In case the unique bronze of the types of horse//kypsele was not struck in the mint yard of Bisanthe because of the striking resemblance to the legends on its coins, it should not necessarily be attributed to the coinage of Seuthes I (424-405), as Stavri Topalov did. Because to him, the first Seuthes, belong the extremely scarce in amount silver didrachms and drachms issued once according to the Attic weight standard and signed with the eloquent legends of ΣΕΥΘΑ ΑΡΓΥΡΙΟΝ and ΣΕΥΘΑ ΚΟΜΜΑ (THE SILVER OF SEUTHES and THE SIGN/STAMP OF SEUTHES). With their declarations, the inscriptions played a rather political role of a blazon of the king – publisher than a coin legend intended for commodity - money relations. Seuthes, for whom Thucydides exclaims to be the most influential in the Odrysian Kingdom after Sitalkes (Thuc. II.101.5), from the position of his vast wealth and power declares to his contemporaries that the ruler of Thrace, who struck some of his wealth in the form of coins, is he himself – the brother’s son of the Odrysian king Sitalkes and heir to the paradynast Sparadokos. Continuing his father’s tradition of minting silver, Seuthes, whose treasury was annually replenished with 400 talents in gold and silver (a colossal amount of time equivalent to 400 thousand drachmas or 100 thousand tetradrachms and comparable to the revenue of the First Athenian Maritime Union (Delian Symmachia) before the Peloponnesian War, hardly needed to produce coins for the economic and fiscal needs of his own country - the most significant and prosperous of “all the kingdoms that existed in Europe between the Gulf of Ionia and the Euxinus Pontus” (Thuc. II.97.5). Nevertheless, he probably needed a symbol, a sign, a seal for his power for to mint once his silver issues signed with the legends of ΣΕΥΘΑ ΑΡΓΥΡΙΟΝ and ΣΕΥΘΑ ΚΟΜΜΑ (perhaps in connection with a particular political, military or diplomatic occasion, sunk in time-lapse).
This was not the case with the coinage – silver and bronze – of Seuthes II. The name of the Odrysian Seuthes (II) is associated with the Greek mercenary army, led by the Athenian Xenophon, which in the winter of 400 BC returned from Asia Minor to Hellas. Stepping on Thracian soil, the Greeks were hired by Seuthes to help him regain his hereditary power in southeastern Thrace. In “Anabasis”, Xenophon records the personal story of Seuthes. According to the latter, he was raised as an orphan by the Odrysian dynast Medocos (Metokos), the ruler of the Inner (Upper) Kingdom. When he ripened into manhood, Seuthes sought help from the king to recover the lands from which he was ousted. He received a military detachment from Medocos, but also hired Xenophon’s Greek Hoplites. To Xenophon’s writings in his two books, “Anabasis” and “Hellenica” (Xen. Anab. VII, 2.17-38; VII, 3. 17-38; VII, 4-8; Xen. Hell. III, 2. 2-3, 5, 8-11; IV, 8.26), we owe almost everything we know today about this ruler of the Odrysai. Seuthes II was a paradynast (co-ruler) of the Odrysian “king of the interior of the country” – Medocos (Xen. Anab. VII, 2.32; VII, 3). The possessions of Seuthes were in close proximity to the seashores of Propontis and Hellespont (today’s the Sea of Marmara and the Dardanelles) and for that reason Xenophon describes him as the “ruler of the coastal areas” (Xen. Hell. IV, 8.26). They covered the territories along the line of Salmydessos – the Thracian Chersonesos (today’s the Gallipoli Peninsula) and to the south – towards the Sea of Marmara reaching the vicinities of Perinthos. An active participant in military-political clashes in the zone of the Straits during the Corinthian War (395-387), Seuthes skillfully maneuvered between the warring camps of the Athenians and the Lacedaemonians, managing to derive maximum territorial and material benefits, not without the help of mercenary units. His enviable international authority gave his name to that of Sparta and its allies, Persia, and Athens and its allies, when signing the Royal Peace (387) in the town of Susa, the capital city of Susiana. This was also the last mention of the Odrysian Seuthes in the ancient chronicles, whose reign today dates back to the period of ca. 405-387 BC.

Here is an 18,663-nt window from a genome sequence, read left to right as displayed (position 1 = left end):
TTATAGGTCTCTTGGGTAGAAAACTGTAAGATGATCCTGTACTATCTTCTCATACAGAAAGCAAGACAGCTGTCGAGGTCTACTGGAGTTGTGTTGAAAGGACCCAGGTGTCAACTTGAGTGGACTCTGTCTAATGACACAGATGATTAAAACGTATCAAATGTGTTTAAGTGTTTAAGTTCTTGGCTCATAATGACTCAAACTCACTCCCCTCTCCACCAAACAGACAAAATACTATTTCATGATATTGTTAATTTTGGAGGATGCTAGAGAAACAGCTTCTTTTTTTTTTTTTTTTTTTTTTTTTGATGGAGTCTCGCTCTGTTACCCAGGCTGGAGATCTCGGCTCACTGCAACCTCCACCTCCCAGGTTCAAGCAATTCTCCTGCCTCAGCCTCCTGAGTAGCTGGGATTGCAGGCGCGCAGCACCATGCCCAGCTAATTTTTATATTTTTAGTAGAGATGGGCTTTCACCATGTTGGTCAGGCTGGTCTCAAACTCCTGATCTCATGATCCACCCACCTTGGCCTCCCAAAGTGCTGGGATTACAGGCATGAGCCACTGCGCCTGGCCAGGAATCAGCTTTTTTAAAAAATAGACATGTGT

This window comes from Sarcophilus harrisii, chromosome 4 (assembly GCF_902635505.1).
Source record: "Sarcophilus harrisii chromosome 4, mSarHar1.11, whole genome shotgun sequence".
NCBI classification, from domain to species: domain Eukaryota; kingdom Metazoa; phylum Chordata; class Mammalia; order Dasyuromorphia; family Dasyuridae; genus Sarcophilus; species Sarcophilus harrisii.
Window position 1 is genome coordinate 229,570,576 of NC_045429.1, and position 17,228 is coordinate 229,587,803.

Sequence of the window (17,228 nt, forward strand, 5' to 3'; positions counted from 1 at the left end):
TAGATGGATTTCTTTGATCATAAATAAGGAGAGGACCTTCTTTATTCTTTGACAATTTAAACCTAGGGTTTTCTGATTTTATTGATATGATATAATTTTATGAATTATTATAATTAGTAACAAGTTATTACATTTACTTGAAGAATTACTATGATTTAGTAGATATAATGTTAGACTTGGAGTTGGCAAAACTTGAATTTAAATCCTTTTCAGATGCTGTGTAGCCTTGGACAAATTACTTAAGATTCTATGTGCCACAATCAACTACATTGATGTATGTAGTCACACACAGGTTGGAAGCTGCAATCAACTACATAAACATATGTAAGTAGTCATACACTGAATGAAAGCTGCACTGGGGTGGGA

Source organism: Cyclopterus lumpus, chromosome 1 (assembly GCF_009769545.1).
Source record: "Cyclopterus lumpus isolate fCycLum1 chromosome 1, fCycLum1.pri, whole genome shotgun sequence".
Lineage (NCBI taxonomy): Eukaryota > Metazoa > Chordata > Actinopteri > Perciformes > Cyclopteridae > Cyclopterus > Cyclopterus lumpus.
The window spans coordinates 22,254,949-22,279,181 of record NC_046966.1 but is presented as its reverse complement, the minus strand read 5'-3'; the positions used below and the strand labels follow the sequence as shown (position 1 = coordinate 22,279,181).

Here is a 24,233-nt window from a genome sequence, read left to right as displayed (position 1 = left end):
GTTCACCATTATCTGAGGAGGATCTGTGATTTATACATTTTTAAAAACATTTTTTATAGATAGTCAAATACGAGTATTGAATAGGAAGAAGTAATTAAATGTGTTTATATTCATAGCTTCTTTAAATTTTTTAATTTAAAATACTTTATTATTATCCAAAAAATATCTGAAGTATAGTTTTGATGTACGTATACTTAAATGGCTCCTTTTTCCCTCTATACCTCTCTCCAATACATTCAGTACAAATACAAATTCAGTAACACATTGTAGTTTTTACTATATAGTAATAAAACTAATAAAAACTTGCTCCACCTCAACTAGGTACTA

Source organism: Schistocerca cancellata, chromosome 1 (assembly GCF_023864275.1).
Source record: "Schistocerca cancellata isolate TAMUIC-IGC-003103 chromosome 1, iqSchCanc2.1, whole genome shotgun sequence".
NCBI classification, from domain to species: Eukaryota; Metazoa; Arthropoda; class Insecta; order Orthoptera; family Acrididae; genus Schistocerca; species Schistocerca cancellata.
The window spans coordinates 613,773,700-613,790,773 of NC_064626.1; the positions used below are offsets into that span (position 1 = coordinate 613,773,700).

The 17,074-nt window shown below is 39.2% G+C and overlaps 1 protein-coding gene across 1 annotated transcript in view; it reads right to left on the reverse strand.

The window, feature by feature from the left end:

“So ... when he learned of the discord between Amadocus, the Tsar of the Odrysai, and Seuthes, the ruler of the coastal areas, [Thrasybulus the Syrian – author’s note] succeeded in reconciling them and making friends and allies of the Athenians. He believed that if a friendship was established between the Thracians and Athens, the cities adjacent to Thrace would look even more favorably on the Athenians”, Xenophon informs us in his “Hellenica” (Xen. Hell. IV, 8, 26). This reconciliation of the two Odrysian rulers through the mediation of Athens occured in the years of Thrasybulus’ maritime victories (389/8) and on the eve of the Antalkid Peace (387) – when, according to the Turkish researcher Oya Yağiz, a confederation of cities along the Thracian coast of the Marmara Sea was probably established, materialized in the coinage of bronze with common denominations and coin types. It does not seem impossible the bronze coin with galloping horse//kypsele and the letters of Σ-E – B-I on the reverse published by Topalov and found close to our border with Turkey – not far away from the area of Kypsela and its neighbouring cities viz. in the orbit of the paradynast Seuthes – “the ruler of the coastal areas” - to bind to this Odrysian dynast, at the time of whom and with whose heavy bronze coins (fig. 7) the common bronze type with kypsele was introduced - an allusion to the common cult of Odrysai and Greeks to the Great Goddess Mother. In the same context, we have to look at the Vetren coin with a round shield//kypsele (fig. 8), found on the territory giving also the silver tetartemorion of Seuthes II with head of horse to left//wheel with four spokes and the name of the ruler (fig. 9), as well as at least 11 pieces of the heavy Seuthes’ bronze of the types of horse protome//kypsele alongside an impressive number of Odrysian royal silver and bronze coins bearing the names of Metocos and Amatocos I, Kotys I, Amatocos (II) and Teres (II). As of May 2013, they totaled 143 pieces – 10 silver and 133 more bronze issues, whose number is steadily increasing every year during the archaeological excavations of the Thracian settlement, called the “еmporion Pistiros”.